The attitude needed to lead in crisis is different and some managers just won’t have ‘it.’ They may be fine in business-as-usual circumstances but in this across-the-board disaster we are experiencing, they will not succeed or pull their weight and contribute the way they must. There’s too much at stake so, bottom-line, replacing, some senior managers of their positions could improve the chances of success. This gives a heads-up to all employees how grave the situation is and that the leadership will act decisively for business survival.
Delegate Critical Decisions Quickly to Internal Talent
This goes with the previous tip by placing the best talent in charge. Milk rises to the surface. Understanding how the organization works really provides value in a crisis. This ‘take-charge’ mind-set can exist in employees who were previously under-valued but can now contribute much more. There also may be individuals who see the situation as an opportunity to develop their careers, be part of something sweeping and make a significant difference. They are the minority while most people worry about job security. But retaining them and positioning them to lead could be a key to survival. Give them praise in public will further give them self-assurance to continue to excel. Allow them to make mistakes and advise them what went wrong. They will surely recognize this as the opportunity of career advancement as will others and motivate workers to perform their best.
Ideally, executives will look critically at their own performance, the performance of their peers and the plans ready to make a quick and forceful change. Defining interim targets is an important in the game plan, for example, “if we don’t hit XXX in sales by the third quarter we will completely re- assess our strategy”. Generally, the availability of cash is one of the most important checkpoints.
Cash Flow Paramount
No one can accurately forecast when demand will approach normal levels. We’ve all heard the expression, ‘cash is king’ and it’s especially so in a crisis. will the business generate enough cash until demand returns and bills are paid? This requires not only understanding the current cash position, but accurate cash forecasting is vital. Not just the business as a whole, but which parts of the business contribute positive cash flow. These must be prioritized over cash draining functions.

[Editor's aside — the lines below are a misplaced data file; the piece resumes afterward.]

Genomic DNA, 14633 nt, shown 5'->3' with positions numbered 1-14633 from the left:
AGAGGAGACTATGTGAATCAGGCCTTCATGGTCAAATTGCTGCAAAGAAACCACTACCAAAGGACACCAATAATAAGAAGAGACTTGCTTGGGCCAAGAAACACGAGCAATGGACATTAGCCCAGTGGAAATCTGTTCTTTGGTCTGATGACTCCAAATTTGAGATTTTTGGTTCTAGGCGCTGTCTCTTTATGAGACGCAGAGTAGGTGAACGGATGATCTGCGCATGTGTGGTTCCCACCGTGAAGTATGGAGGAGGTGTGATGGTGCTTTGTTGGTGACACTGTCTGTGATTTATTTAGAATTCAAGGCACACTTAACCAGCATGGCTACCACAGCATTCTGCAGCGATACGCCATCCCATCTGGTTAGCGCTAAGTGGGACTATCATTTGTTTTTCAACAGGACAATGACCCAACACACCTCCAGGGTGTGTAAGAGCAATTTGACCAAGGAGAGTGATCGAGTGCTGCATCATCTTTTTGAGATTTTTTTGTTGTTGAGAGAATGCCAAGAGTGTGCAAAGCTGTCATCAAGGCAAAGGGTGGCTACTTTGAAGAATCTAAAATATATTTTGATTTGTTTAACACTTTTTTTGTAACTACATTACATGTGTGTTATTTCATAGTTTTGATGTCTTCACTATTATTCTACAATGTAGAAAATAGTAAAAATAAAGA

This should drive your organization to cut costs and eliminate ‘nice-to-haves’ in favor of ‘must-haves.’ This will drive a company to uncover cash-leaks and take a tough stand on business-as-usual and focus on zero-based budgeting.
Business Coaches, Mentors and External Advisors
The relationship between company owners and management will vary depending on number of employees, demand breakdown, business locations, the regulatory impact, and medical factors. Regardless, there is considerable merit when leaders can gain insight from talented professionals who are away from the day-to-day functions and see the ‘big picture’ or have insight into the actions of other similar businesses are dealing with many of the same issues.. Outside advisors can present a useful viewpoint on business risk and they should help build turnaround plans. Skillful leaders know how to take advantage of this.
External advisors can review your business Free, like SCORE )ancillary arm of U.S. Small Business Administration or SBDC, which offers free advise which work through universities to offer insight from retired business professionals.
This is aimed not just at employees, but also customers, suppliers, bankers and others. .Management must credibly highlight company direction and focus plus answer some important questions:
Why is our set of objectives and interim goals?
How will we achieve them?
Who will be responsible?
What are the target dates?
What happens if we don’t achieve the targets or are late getting there – some implications
What is Plan B if needed?
You need to create and distribute a script that all can see a fundamental, core narrative of the leader’s vision and action plan and how that trickles down to subordinates.
Focus on Quick Hits
Even small achievements are worthwhile when managing through a crisis. We daresay that even almost-wins are important and should be celebrated. Obviously, there has to be ultimate, longer-term direction, but getting through immediate challenges day-by-day helps build confidence and motivation and becomes the foundation on how to get there and provides motivation and buy-in along the way.